Ear Wax
Cerumen

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What is ear wax?

The skin on the outer part of the ear canal has special glands that produce ear wax, also known as cerumen. The purpose of this natural wax is to protect the ear from damage and infections. Normally, a small amount of wax accumulates and then dries up and falls out of the ear canal, carrying with it unwanted dust or sand particles.

Ear wax is helpful to coat the skin of the ear canal where it acts as a temporary water repellent. The absence of ear wax may result in dry, itchy ears, and even infection. Ear wax is formed in the outer third of the ear canal.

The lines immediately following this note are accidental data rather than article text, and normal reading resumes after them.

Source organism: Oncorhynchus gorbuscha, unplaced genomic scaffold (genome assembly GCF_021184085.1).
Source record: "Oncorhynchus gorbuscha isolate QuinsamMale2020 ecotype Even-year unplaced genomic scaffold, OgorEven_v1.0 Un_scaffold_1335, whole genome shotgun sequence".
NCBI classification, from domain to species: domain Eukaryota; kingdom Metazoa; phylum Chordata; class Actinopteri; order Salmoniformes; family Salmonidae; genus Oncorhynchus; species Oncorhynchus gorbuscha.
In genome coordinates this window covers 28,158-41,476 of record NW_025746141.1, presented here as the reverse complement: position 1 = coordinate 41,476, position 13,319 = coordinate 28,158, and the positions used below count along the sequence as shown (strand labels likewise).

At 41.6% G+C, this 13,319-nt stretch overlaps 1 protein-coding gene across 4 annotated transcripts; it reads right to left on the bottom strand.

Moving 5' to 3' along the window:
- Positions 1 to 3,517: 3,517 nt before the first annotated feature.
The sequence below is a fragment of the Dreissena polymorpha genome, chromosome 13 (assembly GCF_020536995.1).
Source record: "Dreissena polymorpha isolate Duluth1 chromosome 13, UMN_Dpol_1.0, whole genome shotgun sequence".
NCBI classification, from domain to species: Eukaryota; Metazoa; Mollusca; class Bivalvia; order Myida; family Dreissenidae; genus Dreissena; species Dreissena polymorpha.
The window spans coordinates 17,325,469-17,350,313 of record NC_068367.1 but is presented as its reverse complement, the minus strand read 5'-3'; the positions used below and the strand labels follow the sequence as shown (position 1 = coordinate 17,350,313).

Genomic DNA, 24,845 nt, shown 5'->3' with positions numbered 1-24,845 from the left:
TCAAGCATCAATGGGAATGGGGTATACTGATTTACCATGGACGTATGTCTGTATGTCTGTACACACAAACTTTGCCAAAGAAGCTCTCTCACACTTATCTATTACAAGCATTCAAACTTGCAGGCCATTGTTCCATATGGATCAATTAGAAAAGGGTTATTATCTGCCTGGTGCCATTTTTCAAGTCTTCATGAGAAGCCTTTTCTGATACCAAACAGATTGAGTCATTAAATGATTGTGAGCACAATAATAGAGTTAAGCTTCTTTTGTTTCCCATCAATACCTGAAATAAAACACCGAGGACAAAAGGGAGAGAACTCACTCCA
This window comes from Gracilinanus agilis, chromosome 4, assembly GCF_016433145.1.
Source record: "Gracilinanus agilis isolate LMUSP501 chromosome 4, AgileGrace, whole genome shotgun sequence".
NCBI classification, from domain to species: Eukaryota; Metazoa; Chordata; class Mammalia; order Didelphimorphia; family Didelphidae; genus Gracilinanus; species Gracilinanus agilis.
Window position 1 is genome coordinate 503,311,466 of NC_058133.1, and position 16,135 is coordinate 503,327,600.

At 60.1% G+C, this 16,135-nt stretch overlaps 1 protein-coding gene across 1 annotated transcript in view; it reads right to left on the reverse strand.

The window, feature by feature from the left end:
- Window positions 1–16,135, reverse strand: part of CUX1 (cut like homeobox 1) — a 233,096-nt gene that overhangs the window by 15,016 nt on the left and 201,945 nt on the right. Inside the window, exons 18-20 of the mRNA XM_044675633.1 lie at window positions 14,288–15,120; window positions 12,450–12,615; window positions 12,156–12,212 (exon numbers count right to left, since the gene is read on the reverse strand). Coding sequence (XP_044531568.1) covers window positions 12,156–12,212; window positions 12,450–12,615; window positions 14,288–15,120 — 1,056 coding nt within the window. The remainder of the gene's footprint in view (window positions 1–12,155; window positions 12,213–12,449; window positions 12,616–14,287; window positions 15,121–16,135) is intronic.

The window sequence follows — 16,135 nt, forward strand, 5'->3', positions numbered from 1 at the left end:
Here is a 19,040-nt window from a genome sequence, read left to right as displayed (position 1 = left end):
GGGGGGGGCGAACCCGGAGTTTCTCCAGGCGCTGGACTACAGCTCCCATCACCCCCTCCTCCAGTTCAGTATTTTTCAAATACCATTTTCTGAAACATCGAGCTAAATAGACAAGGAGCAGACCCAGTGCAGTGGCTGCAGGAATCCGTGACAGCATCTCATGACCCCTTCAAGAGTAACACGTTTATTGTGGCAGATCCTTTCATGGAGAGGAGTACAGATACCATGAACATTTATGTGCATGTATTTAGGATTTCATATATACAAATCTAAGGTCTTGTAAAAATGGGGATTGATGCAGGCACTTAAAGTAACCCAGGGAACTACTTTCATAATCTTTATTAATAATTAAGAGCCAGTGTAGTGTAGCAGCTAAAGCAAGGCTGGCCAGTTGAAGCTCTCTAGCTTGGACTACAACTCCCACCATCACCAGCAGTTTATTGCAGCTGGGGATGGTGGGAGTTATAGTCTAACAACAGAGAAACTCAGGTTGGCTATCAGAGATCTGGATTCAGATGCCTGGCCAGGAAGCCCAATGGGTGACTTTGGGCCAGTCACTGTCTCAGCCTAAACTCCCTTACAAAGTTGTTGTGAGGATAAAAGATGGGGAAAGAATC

What does ear wax look like?

Cerumen varies in form and appearance from person to person. It may be almost liquid, firm and solid, or dry and flaky. The color of ear wax varies depending upon its composition. Glandular secretions, sloughed skin cells, normal bacteria present on the surface of the canal, and water may all be present in ear wax.

Ear Wax Illustration
Ear Wax Illustration

The ear canals are considered to be self-cleaning. This means that ear wax and sloughed skin cells typically pass on their own from the inside of the ear canal to the outer opening. Old earwax moves from the deeper areas of the ear canal out to the opening. At the opening of the ear canal the ear wax usually dries up and falls out of the ear canal.

Unpleasant symptoms related to excessive ear wax

Excessive ear wax can cause different symptoms, including:

Medically Reviewed by a Doctor on 5/23/2013

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